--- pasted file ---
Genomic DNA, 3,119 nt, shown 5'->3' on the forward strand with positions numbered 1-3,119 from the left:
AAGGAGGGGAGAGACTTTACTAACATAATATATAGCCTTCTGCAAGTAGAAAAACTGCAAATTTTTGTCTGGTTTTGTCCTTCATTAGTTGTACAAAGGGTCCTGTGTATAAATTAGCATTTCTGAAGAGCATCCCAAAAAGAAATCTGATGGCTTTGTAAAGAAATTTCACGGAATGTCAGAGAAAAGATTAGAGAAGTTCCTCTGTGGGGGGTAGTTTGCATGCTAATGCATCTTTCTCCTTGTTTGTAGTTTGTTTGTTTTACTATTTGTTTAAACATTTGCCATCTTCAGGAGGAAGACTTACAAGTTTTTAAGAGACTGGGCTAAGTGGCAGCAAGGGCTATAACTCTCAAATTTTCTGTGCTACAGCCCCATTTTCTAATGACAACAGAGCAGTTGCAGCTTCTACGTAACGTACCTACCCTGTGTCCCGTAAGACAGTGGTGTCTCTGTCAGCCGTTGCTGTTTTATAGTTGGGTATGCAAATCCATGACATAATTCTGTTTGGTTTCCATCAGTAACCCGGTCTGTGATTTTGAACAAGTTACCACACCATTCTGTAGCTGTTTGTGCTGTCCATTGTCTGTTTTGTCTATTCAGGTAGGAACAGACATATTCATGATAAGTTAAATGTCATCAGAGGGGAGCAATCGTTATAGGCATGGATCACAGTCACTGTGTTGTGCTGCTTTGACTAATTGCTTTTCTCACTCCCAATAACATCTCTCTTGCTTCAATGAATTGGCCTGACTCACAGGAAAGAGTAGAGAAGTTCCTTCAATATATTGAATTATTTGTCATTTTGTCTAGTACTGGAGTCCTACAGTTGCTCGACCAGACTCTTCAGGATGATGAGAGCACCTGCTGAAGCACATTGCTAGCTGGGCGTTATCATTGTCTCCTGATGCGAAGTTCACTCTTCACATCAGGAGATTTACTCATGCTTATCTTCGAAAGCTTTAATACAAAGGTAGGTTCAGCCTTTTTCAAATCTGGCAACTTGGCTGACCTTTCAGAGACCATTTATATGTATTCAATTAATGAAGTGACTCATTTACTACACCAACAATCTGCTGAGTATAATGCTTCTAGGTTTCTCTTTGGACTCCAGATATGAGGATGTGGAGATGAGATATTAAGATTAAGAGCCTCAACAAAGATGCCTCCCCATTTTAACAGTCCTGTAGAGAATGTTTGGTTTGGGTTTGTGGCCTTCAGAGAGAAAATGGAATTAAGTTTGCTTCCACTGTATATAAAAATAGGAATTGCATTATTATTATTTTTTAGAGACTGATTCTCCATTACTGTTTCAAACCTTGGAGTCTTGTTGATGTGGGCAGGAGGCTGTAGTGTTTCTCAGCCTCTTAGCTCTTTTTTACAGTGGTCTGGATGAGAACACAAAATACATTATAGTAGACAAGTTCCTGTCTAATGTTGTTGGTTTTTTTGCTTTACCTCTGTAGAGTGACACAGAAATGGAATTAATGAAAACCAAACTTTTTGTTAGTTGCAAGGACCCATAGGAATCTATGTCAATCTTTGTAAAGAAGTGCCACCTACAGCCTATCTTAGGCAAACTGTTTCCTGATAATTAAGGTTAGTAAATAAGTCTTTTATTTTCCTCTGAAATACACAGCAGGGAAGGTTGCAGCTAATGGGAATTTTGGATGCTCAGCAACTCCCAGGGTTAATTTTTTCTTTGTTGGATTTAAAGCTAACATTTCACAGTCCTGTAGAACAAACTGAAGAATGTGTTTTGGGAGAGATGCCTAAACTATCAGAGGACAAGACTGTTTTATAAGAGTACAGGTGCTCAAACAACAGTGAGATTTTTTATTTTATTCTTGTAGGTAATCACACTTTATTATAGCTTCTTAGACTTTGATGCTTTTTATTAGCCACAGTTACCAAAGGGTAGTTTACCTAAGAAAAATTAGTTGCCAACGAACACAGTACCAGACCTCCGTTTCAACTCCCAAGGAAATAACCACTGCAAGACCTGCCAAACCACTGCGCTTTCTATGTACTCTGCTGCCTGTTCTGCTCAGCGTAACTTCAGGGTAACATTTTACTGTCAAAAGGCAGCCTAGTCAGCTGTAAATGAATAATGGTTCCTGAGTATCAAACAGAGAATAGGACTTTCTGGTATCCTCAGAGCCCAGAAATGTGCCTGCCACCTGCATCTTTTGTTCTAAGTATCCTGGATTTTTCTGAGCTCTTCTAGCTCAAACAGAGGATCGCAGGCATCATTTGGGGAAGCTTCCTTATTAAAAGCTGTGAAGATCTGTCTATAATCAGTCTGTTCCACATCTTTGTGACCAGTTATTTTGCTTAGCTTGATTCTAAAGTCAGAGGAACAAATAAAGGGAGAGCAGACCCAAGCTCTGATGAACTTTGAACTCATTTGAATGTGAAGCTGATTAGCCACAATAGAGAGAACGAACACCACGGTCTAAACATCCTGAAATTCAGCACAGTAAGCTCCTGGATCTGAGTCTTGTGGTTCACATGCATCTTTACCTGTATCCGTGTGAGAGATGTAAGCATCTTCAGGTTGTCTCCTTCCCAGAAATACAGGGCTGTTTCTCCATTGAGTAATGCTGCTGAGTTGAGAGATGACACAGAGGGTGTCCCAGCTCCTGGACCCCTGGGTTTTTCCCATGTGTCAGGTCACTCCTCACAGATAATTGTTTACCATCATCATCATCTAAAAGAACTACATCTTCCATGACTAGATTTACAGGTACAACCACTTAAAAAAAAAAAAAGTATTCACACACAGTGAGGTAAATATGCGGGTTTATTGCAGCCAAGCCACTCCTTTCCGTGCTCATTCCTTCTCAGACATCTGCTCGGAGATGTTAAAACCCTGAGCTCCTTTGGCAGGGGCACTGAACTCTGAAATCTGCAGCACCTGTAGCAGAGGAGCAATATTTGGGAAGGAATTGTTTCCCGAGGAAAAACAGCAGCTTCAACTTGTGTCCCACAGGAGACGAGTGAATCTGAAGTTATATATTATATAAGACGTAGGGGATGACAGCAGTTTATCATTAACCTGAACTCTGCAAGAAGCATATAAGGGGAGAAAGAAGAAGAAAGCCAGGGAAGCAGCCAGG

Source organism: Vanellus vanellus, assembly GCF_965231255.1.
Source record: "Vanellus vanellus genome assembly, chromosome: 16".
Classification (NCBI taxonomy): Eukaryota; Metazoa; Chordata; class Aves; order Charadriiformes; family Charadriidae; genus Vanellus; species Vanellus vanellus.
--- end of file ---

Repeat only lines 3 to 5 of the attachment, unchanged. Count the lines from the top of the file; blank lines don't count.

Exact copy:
Source organism: Vanellus vanellus, assembly GCF_965231255.1.
Source record: "Vanellus vanellus genome assembly, chromosome: 16".
Classification (NCBI taxonomy): Eukaryota; Metazoa; Chordata; class Aves; order Charadriiformes; family Charadriidae; genus Vanellus; species Vanellus vanellus.